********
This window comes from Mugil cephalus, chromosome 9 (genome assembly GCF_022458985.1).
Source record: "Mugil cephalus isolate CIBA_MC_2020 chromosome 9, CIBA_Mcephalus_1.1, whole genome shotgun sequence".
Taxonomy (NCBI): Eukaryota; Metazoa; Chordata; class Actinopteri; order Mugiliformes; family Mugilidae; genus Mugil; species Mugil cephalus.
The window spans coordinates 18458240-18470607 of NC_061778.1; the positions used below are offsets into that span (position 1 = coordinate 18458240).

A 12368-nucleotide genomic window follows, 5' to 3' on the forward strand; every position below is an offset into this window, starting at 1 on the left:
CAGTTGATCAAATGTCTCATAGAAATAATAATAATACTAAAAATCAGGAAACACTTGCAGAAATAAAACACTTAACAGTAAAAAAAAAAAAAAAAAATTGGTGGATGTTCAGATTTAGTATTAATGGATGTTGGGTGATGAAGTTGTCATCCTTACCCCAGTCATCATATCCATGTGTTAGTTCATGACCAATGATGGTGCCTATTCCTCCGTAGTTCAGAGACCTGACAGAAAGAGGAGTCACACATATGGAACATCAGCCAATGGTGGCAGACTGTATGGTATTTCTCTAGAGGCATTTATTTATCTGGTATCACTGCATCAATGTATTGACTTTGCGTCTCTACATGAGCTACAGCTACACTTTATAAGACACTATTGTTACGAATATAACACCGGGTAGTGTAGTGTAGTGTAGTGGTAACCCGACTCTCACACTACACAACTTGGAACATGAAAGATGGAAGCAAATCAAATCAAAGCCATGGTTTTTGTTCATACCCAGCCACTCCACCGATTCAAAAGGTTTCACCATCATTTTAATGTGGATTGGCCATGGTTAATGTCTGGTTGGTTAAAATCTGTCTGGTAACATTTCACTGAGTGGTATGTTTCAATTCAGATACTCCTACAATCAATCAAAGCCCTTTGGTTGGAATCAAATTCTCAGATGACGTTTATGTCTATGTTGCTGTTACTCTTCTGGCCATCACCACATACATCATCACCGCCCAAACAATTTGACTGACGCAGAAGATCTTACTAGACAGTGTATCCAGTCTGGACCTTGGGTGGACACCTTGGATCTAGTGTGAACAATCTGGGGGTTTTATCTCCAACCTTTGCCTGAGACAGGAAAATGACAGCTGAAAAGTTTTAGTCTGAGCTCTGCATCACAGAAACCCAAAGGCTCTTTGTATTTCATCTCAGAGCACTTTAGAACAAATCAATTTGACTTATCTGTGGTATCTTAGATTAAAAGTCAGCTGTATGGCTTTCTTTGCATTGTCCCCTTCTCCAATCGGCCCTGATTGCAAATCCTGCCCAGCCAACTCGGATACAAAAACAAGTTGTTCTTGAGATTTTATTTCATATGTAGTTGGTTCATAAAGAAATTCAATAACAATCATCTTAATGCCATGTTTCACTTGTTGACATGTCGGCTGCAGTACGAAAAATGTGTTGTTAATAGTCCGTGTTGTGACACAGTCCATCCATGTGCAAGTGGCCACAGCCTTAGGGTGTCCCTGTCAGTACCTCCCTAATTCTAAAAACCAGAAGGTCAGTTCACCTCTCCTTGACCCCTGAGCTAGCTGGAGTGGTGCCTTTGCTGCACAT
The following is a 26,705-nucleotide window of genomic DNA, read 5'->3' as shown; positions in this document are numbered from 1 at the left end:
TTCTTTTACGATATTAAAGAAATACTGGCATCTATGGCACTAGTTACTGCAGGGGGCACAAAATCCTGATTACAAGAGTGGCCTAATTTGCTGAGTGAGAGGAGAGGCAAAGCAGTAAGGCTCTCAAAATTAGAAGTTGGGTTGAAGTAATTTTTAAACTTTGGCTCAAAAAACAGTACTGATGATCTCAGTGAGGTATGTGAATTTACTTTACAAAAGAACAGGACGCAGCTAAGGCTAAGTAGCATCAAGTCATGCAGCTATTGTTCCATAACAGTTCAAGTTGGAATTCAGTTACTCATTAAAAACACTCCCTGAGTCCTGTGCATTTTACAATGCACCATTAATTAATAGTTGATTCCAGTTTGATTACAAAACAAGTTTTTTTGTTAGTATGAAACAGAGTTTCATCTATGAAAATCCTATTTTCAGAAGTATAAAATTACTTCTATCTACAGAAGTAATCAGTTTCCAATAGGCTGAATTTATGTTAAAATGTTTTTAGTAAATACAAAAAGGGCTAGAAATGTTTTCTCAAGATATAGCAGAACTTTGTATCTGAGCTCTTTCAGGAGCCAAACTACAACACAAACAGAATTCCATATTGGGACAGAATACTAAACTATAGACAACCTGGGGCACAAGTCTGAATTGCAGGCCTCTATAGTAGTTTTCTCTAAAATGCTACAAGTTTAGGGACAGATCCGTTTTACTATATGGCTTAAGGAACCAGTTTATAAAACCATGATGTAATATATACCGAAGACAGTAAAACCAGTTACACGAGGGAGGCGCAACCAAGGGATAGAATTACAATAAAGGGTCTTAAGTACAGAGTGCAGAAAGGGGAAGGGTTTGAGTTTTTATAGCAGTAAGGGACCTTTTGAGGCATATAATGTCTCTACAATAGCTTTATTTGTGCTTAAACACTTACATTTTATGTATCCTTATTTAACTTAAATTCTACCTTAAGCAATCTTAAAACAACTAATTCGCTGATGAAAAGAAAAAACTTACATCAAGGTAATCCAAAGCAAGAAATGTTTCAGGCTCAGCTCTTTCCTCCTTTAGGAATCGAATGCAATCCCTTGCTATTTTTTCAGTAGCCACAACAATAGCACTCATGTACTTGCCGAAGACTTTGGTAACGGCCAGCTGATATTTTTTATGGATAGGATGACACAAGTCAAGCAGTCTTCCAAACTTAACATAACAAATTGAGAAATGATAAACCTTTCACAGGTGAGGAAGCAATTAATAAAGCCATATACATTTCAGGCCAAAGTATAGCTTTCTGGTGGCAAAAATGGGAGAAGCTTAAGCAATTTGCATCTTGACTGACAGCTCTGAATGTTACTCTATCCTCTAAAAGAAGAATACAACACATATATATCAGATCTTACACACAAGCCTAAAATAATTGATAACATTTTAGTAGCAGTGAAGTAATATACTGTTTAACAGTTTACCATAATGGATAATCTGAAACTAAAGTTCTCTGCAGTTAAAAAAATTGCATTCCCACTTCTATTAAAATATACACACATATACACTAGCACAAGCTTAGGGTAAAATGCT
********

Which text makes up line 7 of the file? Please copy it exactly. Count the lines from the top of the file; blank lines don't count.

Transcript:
The following is a 26,705-nucleotide window of genomic DNA, read 5'->3' as shown; positions in this document are numbered from 1 at the left end: